“This guy can help me grow my business by 25-30% next year, but he wants equity in the business. I guess if he can add value, he’s worth it, right?” Henry (not his real name) was almost breathless, he was so excited. He had called me for advice on how to bring in a new employee and make him an equity partner. My patience level wasn’t high that day so I got right to the point. “It is not a good idea, actually it’s a bad idea,” I said, to which Henry replied, “But, he won’t come work here if he doesn’t get some equity, he says he needs to feel like an owner.”
Henry explained that his five-year old business was at a crossroads. Growing at about 12% a year, he was just beginning to make money, but Henry needed a boost to crack into a new vertical that offered a lot of potential. “This could be one of those defining moments, if you know what I mean,” he continued, “I just don’t see how we can take on this next stage of growth without Andy’s expertise.”
Henry was thinking he would create a formula that gave Andy the opportunity to build equity based on the results he delivered. I’ve done that before, it’s fairly simple. You first get a current business valuation to set a baseline, then set a formula to determine how to value the business in the future, and finally set a formula to determine the benchmarks for the employee to earn equity. But, just because it’s not complicated doesn’t mean it’s a smart strategy. I explained, “Bringing in Andy seems to make sense and it’s reasonable that he be fully compensated for the value he creates. But, giving him equity is likely not the best way to motivate him and it will complicate your life down the road. Let’s find a way to do this that doesn’t involve an equity grant.”
So let’s review. Henry knows his business needs help in a certain area and he’s identified the right person to facilitate that. However, granting equity is the wrong way to motivate Andy. If Andy wants current compensation for his work, paying in dividends is tax-wise inefficient. Henry would be better off to pay Andy a bonus for the results he delivers. Moreover, Andy can be paid for the long-term value he creates through a bonus if/when the business is sold.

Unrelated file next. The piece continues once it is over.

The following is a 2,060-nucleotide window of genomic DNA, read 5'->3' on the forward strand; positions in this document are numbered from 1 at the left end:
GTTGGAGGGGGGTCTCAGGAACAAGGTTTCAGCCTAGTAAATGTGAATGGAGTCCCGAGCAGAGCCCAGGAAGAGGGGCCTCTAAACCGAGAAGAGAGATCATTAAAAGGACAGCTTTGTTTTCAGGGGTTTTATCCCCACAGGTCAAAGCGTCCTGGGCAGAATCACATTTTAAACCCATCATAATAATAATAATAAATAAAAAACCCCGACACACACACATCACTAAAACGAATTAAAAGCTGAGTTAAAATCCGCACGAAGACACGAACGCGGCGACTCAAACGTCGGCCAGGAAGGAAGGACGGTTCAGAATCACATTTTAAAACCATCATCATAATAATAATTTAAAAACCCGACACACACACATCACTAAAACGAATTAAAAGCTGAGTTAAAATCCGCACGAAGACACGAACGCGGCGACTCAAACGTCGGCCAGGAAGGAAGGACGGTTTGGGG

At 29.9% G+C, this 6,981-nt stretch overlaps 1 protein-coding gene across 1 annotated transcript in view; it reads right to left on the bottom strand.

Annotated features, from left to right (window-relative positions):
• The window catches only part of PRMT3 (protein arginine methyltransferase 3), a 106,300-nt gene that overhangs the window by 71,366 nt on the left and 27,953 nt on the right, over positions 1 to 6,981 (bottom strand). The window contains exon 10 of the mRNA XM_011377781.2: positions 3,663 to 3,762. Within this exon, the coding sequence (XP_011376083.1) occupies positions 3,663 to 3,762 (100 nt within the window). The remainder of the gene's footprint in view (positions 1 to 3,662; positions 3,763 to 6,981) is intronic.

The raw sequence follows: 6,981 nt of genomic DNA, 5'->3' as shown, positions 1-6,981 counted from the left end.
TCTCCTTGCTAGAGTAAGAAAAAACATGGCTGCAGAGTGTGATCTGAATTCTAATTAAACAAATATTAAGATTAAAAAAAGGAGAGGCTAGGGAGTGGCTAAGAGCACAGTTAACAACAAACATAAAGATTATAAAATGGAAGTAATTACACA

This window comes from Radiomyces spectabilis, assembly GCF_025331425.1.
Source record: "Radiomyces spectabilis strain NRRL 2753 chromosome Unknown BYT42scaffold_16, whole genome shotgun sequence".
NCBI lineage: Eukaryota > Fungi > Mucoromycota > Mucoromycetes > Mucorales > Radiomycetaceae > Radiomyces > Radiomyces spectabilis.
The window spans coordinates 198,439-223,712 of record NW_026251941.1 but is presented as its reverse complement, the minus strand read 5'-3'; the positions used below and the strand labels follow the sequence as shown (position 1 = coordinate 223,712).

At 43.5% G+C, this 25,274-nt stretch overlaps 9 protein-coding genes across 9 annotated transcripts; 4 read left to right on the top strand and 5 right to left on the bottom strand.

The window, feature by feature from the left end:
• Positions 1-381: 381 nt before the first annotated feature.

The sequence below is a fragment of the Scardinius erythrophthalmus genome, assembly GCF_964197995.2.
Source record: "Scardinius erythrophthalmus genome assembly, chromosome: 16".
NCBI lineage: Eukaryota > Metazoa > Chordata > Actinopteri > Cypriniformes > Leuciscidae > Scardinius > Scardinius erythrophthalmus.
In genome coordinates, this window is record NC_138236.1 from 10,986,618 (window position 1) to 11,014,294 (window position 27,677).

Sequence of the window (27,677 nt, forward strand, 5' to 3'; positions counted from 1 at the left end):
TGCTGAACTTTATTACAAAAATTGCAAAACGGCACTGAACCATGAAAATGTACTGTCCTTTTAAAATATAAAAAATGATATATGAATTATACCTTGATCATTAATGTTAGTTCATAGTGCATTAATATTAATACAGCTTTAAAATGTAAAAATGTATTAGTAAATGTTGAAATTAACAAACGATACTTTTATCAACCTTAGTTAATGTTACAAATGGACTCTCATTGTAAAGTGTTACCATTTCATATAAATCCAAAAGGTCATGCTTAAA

The bottom line: giving Andy equity is a bad way to grow Henry’s business, in fact it’s likely to hurt his business. An equity grant to an employee dilutes the owner’s equity and it dilutes the owner’s flexibility to manage the company as he/she sees fit. In a well-intentional effort to grow the company, Henry will end up constraining his ability to manage his company. I am a huge believer in paying key employees what they deserve to be paid. Indeed, pay them for the value they create, both on a short-term and long-term basis. But, don’t fall prey to the “I need equity” tactic. You won’t be doing you or the employee any favors.
JIM CUMBEE is President of Tennessee Valley Group, Inc. a retainer-based business brokerage and transition mediation firm in Franklin, TN. Cumbee is an attorney and has an MBA from Harvard Business School. He has a wide range of corporate and entrepreneurial experiences that make him one of the most sought-after business transition advisors in the state of Tennessee.